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Controversies |

Beyond CONSORT: Need for Improved Reporting Standards for Clinical Trials

Curtis L. Meinert, PhD
JAMA. 1998;279(18):1487-1489. doi:10.1001/jama.279.18.1487.
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THE INCREASING USE of trials as vehicles for choosing among treatments has fueled drives for standardizing the way trials are reported.15 These drives have been propelled by editors, frustrated readers, and meta-analysts desiring the same basic information and counts.

There is no doubt that all of these groups would benefit from better reporting of trials and by analyses subsumed under the heading analysis by treatment assignment or analysis by intention to treat.6 To that end, there are reasons to applaud the efforts of biomedical journals to support the Consolidated Standards of Reporting Trials (CONSORT) statement.1,2 Content suggestions and checklists are useful in preparing reports of trials.7 Hence, the CONSORT checklist is useful. A worthwhile addition to the list would be an item on treatment effects monitoring, since monitoring is part and parcel of most randomized trials.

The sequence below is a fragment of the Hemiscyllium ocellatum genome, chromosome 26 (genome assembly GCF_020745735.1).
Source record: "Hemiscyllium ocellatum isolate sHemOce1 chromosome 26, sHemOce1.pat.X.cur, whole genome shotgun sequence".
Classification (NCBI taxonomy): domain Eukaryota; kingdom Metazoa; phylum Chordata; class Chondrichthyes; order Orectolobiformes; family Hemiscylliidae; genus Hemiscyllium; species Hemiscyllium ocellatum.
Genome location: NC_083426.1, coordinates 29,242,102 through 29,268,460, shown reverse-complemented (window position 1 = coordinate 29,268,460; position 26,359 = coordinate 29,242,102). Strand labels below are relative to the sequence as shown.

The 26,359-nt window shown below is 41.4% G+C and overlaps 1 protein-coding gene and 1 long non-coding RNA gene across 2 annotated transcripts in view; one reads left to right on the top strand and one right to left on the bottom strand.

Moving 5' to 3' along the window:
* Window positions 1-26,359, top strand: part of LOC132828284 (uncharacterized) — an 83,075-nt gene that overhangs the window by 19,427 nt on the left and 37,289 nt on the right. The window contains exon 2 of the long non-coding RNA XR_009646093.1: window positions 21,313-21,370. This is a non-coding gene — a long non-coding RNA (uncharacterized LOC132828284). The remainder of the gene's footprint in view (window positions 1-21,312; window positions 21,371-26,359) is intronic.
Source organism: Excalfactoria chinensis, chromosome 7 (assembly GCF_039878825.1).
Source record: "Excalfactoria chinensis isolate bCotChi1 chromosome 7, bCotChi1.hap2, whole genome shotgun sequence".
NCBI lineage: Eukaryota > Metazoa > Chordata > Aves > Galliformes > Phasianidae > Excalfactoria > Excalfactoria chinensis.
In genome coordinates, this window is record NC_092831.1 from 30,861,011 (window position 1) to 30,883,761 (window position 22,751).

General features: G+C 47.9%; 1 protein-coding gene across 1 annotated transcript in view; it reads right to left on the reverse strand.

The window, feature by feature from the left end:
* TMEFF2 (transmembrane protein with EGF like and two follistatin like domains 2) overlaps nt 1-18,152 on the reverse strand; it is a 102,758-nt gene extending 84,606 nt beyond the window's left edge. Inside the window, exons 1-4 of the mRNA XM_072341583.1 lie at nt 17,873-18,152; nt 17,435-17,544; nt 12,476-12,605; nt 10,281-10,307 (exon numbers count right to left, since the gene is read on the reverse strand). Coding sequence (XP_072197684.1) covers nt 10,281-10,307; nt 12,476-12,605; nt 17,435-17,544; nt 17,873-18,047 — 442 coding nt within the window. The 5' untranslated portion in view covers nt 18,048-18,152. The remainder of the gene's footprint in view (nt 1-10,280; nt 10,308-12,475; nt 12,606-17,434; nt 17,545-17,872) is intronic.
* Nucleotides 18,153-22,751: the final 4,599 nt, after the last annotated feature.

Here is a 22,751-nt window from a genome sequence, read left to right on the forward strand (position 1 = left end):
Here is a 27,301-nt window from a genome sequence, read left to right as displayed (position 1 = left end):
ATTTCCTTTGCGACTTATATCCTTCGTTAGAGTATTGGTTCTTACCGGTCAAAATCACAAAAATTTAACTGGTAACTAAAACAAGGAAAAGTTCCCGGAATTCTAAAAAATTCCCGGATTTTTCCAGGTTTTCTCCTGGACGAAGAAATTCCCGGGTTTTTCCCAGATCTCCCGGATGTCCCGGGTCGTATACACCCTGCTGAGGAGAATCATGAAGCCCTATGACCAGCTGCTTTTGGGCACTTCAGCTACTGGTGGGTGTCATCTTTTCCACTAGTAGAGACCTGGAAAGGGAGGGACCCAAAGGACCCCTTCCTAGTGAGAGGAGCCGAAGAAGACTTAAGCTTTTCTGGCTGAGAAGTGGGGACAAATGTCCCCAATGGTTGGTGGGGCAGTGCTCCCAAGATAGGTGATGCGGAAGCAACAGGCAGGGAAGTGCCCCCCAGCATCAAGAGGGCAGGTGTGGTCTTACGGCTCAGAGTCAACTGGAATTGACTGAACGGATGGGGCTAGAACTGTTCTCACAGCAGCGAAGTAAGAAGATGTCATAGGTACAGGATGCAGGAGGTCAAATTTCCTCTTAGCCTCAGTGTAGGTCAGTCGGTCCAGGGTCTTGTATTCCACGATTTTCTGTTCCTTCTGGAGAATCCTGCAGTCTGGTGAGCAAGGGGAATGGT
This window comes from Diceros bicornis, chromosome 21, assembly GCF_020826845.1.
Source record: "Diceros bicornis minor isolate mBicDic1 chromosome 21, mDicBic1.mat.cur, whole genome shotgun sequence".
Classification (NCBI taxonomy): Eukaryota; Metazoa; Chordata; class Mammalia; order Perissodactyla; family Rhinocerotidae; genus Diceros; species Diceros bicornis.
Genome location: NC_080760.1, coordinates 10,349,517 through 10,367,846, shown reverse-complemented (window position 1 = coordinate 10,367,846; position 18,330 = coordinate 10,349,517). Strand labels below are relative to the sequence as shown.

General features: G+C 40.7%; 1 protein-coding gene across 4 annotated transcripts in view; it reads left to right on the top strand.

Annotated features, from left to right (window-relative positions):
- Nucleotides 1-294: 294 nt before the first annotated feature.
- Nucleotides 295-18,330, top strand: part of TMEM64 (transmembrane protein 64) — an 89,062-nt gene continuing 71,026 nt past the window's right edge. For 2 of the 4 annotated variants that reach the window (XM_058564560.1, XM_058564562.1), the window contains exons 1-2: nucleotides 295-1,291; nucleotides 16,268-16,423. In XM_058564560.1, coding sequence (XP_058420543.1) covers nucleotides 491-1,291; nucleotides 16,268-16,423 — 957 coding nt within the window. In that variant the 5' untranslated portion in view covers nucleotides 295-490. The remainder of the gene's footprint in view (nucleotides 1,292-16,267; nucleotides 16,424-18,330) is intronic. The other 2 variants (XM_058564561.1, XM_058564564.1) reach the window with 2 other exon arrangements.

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Progress through various stages of a trial, including flow of participants, withdrawals, and timing of primary and secondary outcome measures. The "R" indicates randomization. Reprinted with permission from Begg et al.1

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